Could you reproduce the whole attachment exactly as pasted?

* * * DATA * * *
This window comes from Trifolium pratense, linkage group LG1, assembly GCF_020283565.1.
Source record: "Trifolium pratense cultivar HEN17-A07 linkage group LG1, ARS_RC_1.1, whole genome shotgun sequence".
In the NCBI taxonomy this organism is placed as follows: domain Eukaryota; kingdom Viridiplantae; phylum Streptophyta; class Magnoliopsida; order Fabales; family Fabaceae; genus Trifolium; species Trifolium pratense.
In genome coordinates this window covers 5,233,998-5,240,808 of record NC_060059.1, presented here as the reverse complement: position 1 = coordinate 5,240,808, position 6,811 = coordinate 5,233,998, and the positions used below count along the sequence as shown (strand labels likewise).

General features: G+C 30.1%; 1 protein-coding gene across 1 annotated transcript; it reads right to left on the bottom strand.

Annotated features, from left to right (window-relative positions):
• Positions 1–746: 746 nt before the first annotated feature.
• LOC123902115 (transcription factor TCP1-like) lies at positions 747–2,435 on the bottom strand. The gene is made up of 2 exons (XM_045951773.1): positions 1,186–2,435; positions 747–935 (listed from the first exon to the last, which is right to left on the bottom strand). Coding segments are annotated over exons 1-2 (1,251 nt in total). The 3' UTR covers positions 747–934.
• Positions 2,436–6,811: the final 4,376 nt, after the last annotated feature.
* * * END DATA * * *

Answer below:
This window comes from Trifolium pratense, linkage group LG1, assembly GCF_020283565.1.
Source record: "Trifolium pratense cultivar HEN17-A07 linkage group LG1, ARS_RC_1.1, whole genome shotgun sequence".
In the NCBI taxonomy this organism is placed as follows: domain Eukaryota; kingdom Viridiplantae; phylum Streptophyta; class Magnoliopsida; order Fabales; family Fabaceae; genus Trifolium; species Trifolium pratense.
In genome coordinates this window covers 5,233,998-5,240,808 of record NC_060059.1, presented here as the reverse complement: position 1 = coordinate 5,240,808, position 6,811 = coordinate 5,233,998, and the positions used below count along the sequence as shown (strand labels likewise).

General features: G+C 30.1%; 1 protein-coding gene across 1 annotated transcript; it reads right to left on the bottom strand.

Annotated features, from left to right (window-relative positions):
• Positions 1–746: 746 nt before the first annotated feature.
• LOC123902115 (transcription factor TCP1-like) lies at positions 747–2,435 on the bottom strand. The gene is made up of 2 exons (XM_045951773.1): positions 1,186–2,435; positions 747–935 (listed from the first exon to the last, which is right to left on the bottom strand). Coding segments are annotated over exons 1-2 (1,251 nt in total). The 3' UTR covers positions 747–934.
• Positions 2,436–6,811: the final 4,376 nt, after the last annotated feature.